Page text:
Vintage Rio Grande

...from the Family Archives


As a kid growing up during the 1960s in Colorado, I was fortunate to have been dragged off on any number of picnics and outings at that notable railroading location, the Moffat Tunnel.  My dad loved to go watch trains (so did we boys), and fortunately he even took a few photos.  East Portal was a short day trip away from our home in Boulder.  Even though I hated eating the road dust while driving in from Rollinsville, these trips were some of the best memories from my childhood.

West Portal, on the other hand, is a l-o-o-o-o-n-g ways away by road.  Fortunately, we took frequent vacations in northeast Utah that took us past the tunnel on US 40, and of course we usually stopped for a break there.  In addition to a couple of my dad's photos below, on at least one occasion my sister took a few slides.  Hers were on a half-size-format camera, so the resolution is not as good as my dad's stuff, but it is still well worth seeing.

When my book project was underway, I ransacked all the family photo archives I could find, and here you will find everything I uncovered.  One of these photos made it into the book, but I wanted to share the rest of them with you as well.  I was disappointed to find that there were no photos of F-units in the group (they were still common at this time), but at least we have photos of the hood units when they were new.  Oh, and read to the bottom of this page for a small bonus...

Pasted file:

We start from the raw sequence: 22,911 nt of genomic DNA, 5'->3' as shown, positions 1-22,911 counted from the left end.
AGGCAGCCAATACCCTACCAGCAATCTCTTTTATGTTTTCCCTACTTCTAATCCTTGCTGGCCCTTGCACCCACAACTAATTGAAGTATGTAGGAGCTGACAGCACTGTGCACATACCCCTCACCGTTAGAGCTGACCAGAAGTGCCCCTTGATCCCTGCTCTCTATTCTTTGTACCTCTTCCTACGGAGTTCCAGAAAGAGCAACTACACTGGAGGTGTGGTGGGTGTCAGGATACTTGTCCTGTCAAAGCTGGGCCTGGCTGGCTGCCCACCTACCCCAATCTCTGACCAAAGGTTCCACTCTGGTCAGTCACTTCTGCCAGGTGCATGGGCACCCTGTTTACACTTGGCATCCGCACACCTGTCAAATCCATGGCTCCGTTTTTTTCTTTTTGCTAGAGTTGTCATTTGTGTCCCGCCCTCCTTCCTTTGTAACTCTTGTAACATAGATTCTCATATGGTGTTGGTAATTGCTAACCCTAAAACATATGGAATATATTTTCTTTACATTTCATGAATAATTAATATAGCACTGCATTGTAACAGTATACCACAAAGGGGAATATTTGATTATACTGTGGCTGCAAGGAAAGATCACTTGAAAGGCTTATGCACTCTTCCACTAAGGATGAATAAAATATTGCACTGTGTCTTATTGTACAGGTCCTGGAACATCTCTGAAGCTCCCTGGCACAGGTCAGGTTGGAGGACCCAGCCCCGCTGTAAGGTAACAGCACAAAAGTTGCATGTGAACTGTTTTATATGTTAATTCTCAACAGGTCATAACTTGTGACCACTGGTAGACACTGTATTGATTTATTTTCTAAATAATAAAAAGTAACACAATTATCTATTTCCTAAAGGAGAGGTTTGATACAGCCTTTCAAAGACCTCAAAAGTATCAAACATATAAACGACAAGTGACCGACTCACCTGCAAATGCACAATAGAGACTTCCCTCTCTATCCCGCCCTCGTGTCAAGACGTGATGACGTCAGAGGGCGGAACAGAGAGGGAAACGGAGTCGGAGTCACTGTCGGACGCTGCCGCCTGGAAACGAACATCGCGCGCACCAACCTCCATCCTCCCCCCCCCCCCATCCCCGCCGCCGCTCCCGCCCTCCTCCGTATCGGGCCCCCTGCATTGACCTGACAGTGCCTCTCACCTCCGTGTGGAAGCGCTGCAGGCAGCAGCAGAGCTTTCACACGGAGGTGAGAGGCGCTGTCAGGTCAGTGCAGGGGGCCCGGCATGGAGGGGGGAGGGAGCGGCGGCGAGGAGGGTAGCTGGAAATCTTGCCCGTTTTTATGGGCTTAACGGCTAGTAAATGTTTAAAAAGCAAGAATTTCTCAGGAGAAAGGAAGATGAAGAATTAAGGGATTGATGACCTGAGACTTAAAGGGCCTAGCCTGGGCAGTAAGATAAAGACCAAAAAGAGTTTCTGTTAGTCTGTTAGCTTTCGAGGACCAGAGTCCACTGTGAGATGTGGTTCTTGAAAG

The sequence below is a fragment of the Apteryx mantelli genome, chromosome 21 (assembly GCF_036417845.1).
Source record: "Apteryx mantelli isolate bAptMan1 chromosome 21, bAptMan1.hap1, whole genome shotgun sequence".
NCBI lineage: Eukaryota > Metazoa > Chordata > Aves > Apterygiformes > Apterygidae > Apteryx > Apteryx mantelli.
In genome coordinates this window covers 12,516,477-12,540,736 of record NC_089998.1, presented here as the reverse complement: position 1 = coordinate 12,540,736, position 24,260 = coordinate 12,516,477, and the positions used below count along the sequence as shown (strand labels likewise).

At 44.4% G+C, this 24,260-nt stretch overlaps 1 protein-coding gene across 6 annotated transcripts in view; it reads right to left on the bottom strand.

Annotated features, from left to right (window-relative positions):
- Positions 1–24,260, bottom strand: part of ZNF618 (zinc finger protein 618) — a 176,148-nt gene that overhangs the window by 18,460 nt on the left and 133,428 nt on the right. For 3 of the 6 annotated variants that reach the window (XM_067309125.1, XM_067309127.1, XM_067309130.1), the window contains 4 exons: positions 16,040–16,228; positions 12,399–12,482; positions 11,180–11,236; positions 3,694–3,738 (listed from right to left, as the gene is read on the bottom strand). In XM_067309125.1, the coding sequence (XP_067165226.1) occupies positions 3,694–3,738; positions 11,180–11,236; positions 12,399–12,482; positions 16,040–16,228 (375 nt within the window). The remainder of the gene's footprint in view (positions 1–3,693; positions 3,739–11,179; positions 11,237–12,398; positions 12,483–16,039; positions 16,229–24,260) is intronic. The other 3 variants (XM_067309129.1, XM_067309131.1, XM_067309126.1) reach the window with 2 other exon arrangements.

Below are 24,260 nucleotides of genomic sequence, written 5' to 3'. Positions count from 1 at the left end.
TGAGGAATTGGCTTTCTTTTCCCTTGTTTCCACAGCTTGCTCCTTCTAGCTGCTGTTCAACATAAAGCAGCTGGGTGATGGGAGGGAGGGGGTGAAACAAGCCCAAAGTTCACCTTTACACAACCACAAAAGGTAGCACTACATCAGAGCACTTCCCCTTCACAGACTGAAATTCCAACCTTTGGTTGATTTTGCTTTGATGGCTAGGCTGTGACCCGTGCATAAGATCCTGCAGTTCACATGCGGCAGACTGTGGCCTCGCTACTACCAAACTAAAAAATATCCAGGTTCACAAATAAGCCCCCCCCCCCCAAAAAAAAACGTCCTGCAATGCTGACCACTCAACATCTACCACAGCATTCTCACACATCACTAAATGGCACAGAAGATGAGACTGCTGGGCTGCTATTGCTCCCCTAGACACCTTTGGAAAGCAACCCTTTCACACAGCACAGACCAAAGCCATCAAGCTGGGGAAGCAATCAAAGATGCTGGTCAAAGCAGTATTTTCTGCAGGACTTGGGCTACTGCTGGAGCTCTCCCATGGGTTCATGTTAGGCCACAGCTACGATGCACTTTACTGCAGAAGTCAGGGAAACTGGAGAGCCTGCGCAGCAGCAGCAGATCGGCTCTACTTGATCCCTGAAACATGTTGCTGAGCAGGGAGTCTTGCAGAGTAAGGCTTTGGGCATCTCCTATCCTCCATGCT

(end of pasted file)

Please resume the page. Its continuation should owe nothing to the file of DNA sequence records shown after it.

East Portal in early 1968 was the setting for some of Rio Grande's newest (and largest) locomotives, the SD45s. 

In this shot, the lowest-numbered SD45 on the Rio Grande roster, No. 5315, leads a westbound train at East Portal, sometime in May or early June 1968.  There are at least three SD45s on this train.
Here we see the power as it approaches the tunnel portal.  The lead unit was delivered in January 1967, and  No. 5334 came in April 1968.  Since the slide was developed in June 1968, this unit was literally brand-new.  At this time, the curtain was still mounted right at the entrance of the tunnel.  Also, the west switch of East Portal siding was literally right in the mouth of the tunnel; it has since been relocated some yards to the east, away from the portal. Compare this photo with this one taken in 1994, twenty-six-and-a-half years later and also featuring some SD45s.
This photo shows the caboose on the same train.  The black cabooses were very common at this time, as you can see by the sampling on this page.  This photo appears in my book (available signed if purchased directly from me).  The photo was taken by my dad's camera, but given that my parents are both standing to the right of the caboose, someone else obviously snapped the photo!
On the same day, another set of SD45s leads an eastbound freight out of the tunnel, with No. 5321 in the lead.  She is also of the class of '67, but is only a year-and-a-half old here.  The area around the portal was much different in 1968, with rows of cabins on the north side.  The modifications that took place around 1983 tore up the ground above and beside the tunnel, adding new fan towers and buildings, and demolishing most of the old wooden structures.  The curtain was moved back into the portal structure at that time.